Holidays

    If a retail or non-retail business falls within 1 of the 55 exemptions in Chapter 136, it may operate on holidays. For example, restaurants [§ 6(42)], pharmacies [§ 6(27)] and hotels [§ 6(36)] may operate on holidays. For a complete list of exemptions, see M.G.L. c. 136, § 6.

    However, if the non-retail business is a factory or mill, employees may not be required to work on legal holidays pursuant to M.G.L. 149, § 45 unless the work is "absolutely necessary and can be legally performed on Sunday." (*See manufacturers note below under non-retail.) Therefore, manufacturing employees must voluntarily agree to work.

    Otherwise, the following rules apply:

    Retail establishments

    Unrestricted holidays: 

    • Work may be performed without a permit. Premium pay and voluntariness of employment requirements do not apply.

              Martin Luther King Day
              Presidents Day
              Evacuation Day
              Patriots Day
              Bunker Hill Day

    Partially-restricted holidays: 

    • Work may be performed without a permit. Premium pay and voluntariness of employment requirements do apply. Premium pay rates vary depending on the holiday. Retailers with more than 7 workers must pay premium rates as follows: 

    Holiday Premium Pay for Memorial Day, Juneteenth Independence Day, Independence Day, and Labor Day:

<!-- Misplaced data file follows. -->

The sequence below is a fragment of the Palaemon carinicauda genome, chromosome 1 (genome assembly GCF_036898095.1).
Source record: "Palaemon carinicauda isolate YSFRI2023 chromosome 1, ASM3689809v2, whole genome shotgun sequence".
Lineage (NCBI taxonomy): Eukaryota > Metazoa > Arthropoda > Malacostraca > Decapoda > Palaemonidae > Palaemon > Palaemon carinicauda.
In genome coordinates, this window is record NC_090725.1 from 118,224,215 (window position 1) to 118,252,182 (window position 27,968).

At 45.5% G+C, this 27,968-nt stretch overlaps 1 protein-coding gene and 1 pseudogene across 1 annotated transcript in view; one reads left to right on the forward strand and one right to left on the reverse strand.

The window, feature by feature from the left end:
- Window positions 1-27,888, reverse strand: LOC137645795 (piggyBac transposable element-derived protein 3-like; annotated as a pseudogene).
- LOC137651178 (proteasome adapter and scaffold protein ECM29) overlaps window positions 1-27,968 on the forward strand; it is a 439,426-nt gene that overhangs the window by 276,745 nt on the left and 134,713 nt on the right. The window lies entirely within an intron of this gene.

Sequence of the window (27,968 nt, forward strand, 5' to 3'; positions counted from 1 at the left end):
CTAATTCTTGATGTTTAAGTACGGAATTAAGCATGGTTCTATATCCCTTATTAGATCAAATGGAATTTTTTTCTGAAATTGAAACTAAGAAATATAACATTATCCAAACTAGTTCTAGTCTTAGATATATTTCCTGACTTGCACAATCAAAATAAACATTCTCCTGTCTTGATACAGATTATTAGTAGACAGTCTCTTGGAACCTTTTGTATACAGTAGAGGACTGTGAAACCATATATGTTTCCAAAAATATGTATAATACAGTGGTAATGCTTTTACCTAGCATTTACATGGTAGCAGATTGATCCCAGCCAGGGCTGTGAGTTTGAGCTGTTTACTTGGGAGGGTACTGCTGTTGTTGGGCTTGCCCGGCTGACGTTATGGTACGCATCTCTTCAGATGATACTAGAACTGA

January 1, 2019 1.4 times hourly rate;
    January 1, 2020 1.3 times hourly rate;
    January 1, 2021 1.2 times hourly rate;
    January 1, 2022 1.1 times hourly rate;
    January 1, 2023 1.0 times hourly rate.

    Premium pay required only if retailer employs more than seven (7) workers, including the owner.

    Holiday Premium Pay for New Year's Day, Columbus Day before 12 p.m. and Veterans Day before
    1 p.m.:

    January 1, 2019 1.5 times hourly rate;
    January 1, 2020 1.5 times hourly rate;
    January 1, 2021 1.2 times hourly rate;
    January 1, 2022 1.1 times hourly rate;
    January 1, 2023 1.0 times hourly rate.

    A retail establishment shall not require any employee to perform such work and an employee's refusal to work for any retail establishment on such legal holidays shall not be grounds for discrimination, dismissal, discharge, reduction in hours or any other penalty.

    • Background: These changes in An Act Enabling Partnership for Growth “fix” an omission that was meant to be part of the Grand Bargain. Currently, these three holidays remain subject to the 1.5x premium pay requirement.

            Restricted Holidays:

    • The Department of Labor Standards (DLS) may issue uniform, statewide approval of permits for each of the following holidays. M.G.L. c. 136, §15. If DLS issues a statewide approval, work may only be performed if the retailer has obtained a local police permit issued at the discretion of the local police chief.